TECH: Comma One Self-Driving Car Device Cancelled

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Comma One had big plans for turning your car into a semi-autonomous vehicle, but those plans have been abruptly canceled. The self-driving wonder hit a snag with the National Highway Traffic Safety Administration last week.

Comma.ai planned to sell their device for $999 with shipping set to happen by the end of the year. It would also require a $24 monthly subscription, which would make this a pricey way to turn your old ride into an autonomous vehicle. Still, for those keen on getting their hands on self-driving technology, the Comma One promised an easy way to do it without having to buy a whole new car.

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Company founder George Hotz proudly announced the Comma One at TechCrunch Disrupt SF and it seemed like the project was on track. After a year in development, they were ready to launch for select Hondas and Acuras equipped with lane-keeping assist and had plans to expand the number of compatible cars over time.

It all sounded great and Comma.ai even had t-shirts made proclaiming, “We are gonna be so rich.” Looks like they might want to see if they can get a refund on those things.

A letter on Thursday from NHTSA requested proof the devices were safe. If that information wasn’t provided, then NHTSA threatened to levy fines of up to $21,000 per day and block the sale of the Comma One completely.

Rather than turn over proof of the device’s safety, Comma.ai completely pulled the product and pulled out of the US market. In a series of tweets, Comma.ai said,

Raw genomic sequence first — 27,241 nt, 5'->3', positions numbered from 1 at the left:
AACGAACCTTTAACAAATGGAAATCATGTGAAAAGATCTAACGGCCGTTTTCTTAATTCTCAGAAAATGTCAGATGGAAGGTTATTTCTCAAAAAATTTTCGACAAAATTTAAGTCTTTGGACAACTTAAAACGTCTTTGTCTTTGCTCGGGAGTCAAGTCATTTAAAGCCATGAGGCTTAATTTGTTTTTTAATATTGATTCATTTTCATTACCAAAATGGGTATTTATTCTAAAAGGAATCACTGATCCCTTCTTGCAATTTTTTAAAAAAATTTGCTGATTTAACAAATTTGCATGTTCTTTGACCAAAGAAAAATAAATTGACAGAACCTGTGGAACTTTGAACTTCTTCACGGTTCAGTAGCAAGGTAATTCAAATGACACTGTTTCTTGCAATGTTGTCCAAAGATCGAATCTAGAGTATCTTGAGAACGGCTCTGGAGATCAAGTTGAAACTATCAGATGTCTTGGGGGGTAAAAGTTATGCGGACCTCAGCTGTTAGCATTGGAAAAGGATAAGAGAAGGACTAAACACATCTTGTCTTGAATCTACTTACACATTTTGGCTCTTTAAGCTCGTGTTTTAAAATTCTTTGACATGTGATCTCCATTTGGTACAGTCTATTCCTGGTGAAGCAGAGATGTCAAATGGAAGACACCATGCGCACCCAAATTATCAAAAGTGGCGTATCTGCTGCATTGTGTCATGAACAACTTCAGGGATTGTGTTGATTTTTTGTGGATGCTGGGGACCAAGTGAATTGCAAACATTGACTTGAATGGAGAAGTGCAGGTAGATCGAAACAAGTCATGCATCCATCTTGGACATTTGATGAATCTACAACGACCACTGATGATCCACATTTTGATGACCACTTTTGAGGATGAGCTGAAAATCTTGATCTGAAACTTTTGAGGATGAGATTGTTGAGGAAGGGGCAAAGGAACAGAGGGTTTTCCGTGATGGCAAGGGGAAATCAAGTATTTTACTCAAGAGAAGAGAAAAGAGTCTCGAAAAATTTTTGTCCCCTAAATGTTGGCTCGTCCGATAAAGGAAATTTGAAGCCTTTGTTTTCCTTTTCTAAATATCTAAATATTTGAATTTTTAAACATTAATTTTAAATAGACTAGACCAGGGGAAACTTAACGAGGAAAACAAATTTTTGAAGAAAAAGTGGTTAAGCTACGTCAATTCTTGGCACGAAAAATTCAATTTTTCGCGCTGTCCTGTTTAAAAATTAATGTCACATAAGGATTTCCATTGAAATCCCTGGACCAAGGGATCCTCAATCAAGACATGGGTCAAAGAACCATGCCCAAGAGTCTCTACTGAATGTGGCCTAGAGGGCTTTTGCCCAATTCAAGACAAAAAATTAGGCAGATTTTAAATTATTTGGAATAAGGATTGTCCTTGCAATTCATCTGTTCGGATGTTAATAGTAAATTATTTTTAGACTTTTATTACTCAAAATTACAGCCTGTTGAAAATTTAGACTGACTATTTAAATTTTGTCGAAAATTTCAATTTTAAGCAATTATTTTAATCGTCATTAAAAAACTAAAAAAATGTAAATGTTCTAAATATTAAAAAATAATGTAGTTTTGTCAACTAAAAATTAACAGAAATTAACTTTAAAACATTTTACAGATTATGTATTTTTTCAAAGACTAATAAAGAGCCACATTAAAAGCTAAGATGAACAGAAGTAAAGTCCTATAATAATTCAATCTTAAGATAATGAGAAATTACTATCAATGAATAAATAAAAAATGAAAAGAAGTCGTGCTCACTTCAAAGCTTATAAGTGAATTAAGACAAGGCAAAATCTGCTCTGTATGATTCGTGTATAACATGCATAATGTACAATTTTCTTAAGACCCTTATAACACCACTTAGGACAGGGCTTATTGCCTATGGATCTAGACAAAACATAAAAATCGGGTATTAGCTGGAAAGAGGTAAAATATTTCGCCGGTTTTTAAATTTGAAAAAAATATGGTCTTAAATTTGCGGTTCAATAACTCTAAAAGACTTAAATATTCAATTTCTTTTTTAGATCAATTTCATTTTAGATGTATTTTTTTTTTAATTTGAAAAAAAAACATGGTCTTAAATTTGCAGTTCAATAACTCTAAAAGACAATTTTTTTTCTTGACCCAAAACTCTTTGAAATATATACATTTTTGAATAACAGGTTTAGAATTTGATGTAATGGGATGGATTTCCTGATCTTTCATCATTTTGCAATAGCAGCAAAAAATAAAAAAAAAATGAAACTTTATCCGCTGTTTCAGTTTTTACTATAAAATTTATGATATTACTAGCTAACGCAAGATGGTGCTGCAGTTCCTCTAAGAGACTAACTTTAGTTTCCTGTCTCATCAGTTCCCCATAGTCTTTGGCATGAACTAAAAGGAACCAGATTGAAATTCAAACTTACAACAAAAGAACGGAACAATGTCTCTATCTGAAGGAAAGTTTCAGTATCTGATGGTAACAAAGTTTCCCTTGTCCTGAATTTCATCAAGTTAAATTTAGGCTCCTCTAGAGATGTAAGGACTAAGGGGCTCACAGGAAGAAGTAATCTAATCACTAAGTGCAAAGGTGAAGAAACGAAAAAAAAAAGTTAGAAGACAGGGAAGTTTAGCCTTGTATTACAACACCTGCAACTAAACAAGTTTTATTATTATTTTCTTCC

It shouldn’t be a surprise to Comma.ai that NHTSA stepped in with questions. Regulators are paying more attention to self-driving technology as it becomes more common and poses a growing risk on our highways. The idea is that self-driving technology will make us safer and that’s likely true in the long run. It’s in the short term that there’s the potential for problems.

That potential has already been demonstrated with Tesla’s Autopilot feature. The name implies you can take your hands off the wheel and stop paying attention. The manual says otherwise, but despite Tesla clearly stating that drivers do need to pay attention and keep their hands on the wheel, people don’t listen.

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There were several accidents, one with a fatality, when people used Autopilot incorrectly. It’s not so much that Tesla is doing something wrong, but that we humans are fallible creatures and we aren’t using the technology as intended.

That gives NHTSA good reason to carefully scrutinize any kind of self-driving technology coming to market. Whether it’s from a major automaker or a small start-up, the technology needs to be proven safe. Companies like Comma.ai may have great ideas and they make work beautifully, but without the data to backup their safety claims, that tech is not going to make it to the road.

Comma.ai had a choice. They could have provided proof of their device’s safety, but dealing with federal regulators is not an easy task. Instead, they completely left the US for presumably less regulated roads elsewhere. Even that might not be enough. Germany also took issue with Tesla’s Autopilot, so running to a less regulated country is only a temporary solution.

The only real solution is to make sure that this technology is safe before any attempt is made to sell it to the public.

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Nicole Wakelin

Nicole Wakelin